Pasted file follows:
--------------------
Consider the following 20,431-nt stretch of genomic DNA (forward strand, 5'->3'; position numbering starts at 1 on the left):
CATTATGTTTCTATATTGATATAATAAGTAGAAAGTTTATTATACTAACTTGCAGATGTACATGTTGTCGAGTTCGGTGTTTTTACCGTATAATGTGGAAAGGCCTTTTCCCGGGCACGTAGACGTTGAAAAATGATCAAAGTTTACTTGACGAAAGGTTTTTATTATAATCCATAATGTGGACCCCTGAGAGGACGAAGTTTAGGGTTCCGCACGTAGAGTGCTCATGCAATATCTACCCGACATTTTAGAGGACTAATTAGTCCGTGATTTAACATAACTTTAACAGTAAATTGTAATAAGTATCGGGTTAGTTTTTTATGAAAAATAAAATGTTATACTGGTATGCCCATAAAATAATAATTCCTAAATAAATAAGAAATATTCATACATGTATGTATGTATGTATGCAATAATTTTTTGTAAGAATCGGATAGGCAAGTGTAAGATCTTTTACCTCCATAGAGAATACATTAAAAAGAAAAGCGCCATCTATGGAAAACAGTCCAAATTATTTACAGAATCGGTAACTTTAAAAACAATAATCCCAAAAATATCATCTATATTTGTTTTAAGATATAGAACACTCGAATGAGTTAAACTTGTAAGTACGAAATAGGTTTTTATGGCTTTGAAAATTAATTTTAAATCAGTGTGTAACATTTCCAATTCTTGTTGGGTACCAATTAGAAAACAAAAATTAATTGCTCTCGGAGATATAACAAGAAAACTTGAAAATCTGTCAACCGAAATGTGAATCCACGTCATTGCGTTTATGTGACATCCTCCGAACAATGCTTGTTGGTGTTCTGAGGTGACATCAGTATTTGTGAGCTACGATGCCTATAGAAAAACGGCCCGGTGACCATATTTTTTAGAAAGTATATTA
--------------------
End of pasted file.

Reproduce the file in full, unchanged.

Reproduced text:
Consider the following 20,431-nt stretch of genomic DNA (forward strand, 5'->3'; position numbering starts at 1 on the left):
CATTATGTTTCTATATTGATATAATAAGTAGAAAGTTTATTATACTAACTTGCAGATGTACATGTTGTCGAGTTCGGTGTTTTTACCGTATAATGTGGAAAGGCCTTTTCCCGGGCACGTAGACGTTGAAAAATGATCAAAGTTTACTTGACGAAAGGTTTTTATTATAATCCATAATGTGGACCCCTGAGAGGACGAAGTTTAGGGTTCCGCACGTAGAGTGCTCATGCAATATCTACCCGACATTTTAGAGGACTAATTAGTCCGTGATTTAACATAACTTTAACAGTAAATTGTAATAAGTATCGGGTTAGTTTTTTATGAAAAATAAAATGTTATACTGGTATGCCCATAAAATAATAATTCCTAAATAAATAAGAAATATTCATACATGTATGTATGTATGTATGCAATAATTTTTTGTAAGAATCGGATAGGCAAGTGTAAGATCTTTTACCTCCATAGAGAATACATTAAAAAGAAAAGCGCCATCTATGGAAAACAGTCCAAATTATTTACAGAATCGGTAACTTTAAAAACAATAATCCCAAAAATATCATCTATATTTGTTTTAAGATATAGAACACTCGAATGAGTTAAACTTGTAAGTACGAAATAGGTTTTTATGGCTTTGAAAATTAATTTTAAATCAGTGTGTAACATTTCCAATTCTTGTTGGGTACCAATTAGAAAACAAAAATTAATTGCTCTCGGAGATATAACAAGAAAACTTGAAAATCTGTCAACCGAAATGTGAATCCACGTCATTGCGTTTATGTGACATCCTCCGAACAATGCTTGTTGGTGTTCTGAGGTGACATCAGTATTTGTGAGCTACGATGCCTATAGAAAAACGGCCCGGTGACCATATTTTTTAGAAAGTATATTA